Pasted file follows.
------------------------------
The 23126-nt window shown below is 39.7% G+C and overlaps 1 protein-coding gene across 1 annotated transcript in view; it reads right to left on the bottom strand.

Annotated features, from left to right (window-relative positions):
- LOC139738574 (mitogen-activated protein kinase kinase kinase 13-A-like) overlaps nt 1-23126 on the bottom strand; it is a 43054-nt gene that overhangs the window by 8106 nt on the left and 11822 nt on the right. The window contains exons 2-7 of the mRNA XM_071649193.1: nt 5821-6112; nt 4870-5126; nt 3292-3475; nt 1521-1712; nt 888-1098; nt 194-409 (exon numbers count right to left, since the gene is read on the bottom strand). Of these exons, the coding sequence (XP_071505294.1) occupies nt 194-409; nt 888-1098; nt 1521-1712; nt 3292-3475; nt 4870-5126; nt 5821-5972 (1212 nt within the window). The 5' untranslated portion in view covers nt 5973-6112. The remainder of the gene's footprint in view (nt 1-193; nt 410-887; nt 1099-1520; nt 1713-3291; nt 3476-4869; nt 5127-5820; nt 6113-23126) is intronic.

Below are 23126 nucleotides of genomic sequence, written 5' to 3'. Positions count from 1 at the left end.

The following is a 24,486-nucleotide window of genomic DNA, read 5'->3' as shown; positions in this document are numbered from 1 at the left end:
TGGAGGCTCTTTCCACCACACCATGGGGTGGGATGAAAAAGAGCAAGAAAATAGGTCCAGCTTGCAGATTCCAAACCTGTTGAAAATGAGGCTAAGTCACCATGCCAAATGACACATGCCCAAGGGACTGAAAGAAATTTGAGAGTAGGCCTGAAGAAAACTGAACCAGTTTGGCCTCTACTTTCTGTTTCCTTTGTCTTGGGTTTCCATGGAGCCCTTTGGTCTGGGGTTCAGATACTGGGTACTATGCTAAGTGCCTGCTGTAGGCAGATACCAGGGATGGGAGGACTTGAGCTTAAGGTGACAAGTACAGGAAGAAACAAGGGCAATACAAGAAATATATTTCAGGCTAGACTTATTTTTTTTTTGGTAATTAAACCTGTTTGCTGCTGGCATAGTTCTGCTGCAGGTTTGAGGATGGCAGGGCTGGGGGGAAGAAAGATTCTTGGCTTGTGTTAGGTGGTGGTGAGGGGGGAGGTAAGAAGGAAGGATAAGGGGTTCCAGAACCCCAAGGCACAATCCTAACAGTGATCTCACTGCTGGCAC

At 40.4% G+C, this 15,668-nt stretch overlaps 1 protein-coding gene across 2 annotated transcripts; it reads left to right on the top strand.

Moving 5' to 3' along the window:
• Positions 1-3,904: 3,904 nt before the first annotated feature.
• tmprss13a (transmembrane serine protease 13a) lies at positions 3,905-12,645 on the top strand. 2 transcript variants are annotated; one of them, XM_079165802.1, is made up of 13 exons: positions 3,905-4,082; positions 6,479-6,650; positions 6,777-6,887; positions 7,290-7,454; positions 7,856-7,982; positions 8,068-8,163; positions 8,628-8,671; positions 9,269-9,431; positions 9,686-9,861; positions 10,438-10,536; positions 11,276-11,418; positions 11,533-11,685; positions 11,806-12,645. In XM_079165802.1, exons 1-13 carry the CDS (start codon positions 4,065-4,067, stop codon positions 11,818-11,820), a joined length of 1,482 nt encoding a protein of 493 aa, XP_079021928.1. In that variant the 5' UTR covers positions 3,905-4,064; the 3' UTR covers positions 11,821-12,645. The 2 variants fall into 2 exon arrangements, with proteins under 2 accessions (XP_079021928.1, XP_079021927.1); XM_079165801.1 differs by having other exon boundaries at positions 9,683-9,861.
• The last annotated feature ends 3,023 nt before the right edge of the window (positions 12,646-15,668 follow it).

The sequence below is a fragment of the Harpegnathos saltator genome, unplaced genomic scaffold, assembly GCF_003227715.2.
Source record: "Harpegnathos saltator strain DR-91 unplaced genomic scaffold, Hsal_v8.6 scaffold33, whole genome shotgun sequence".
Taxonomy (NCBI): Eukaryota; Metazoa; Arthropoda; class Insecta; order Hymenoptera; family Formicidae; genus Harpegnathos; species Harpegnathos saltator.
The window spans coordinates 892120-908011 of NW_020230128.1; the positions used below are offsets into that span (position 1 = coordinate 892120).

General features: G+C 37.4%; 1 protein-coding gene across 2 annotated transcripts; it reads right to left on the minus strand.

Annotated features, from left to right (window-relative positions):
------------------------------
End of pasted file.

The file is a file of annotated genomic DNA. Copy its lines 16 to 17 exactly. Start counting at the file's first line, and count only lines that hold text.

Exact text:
General features: G+C 37.4%; 1 protein-coding gene across 2 annotated transcripts; it reads right to left on the minus strand.

Annotated features, from left to right (window-relative positions):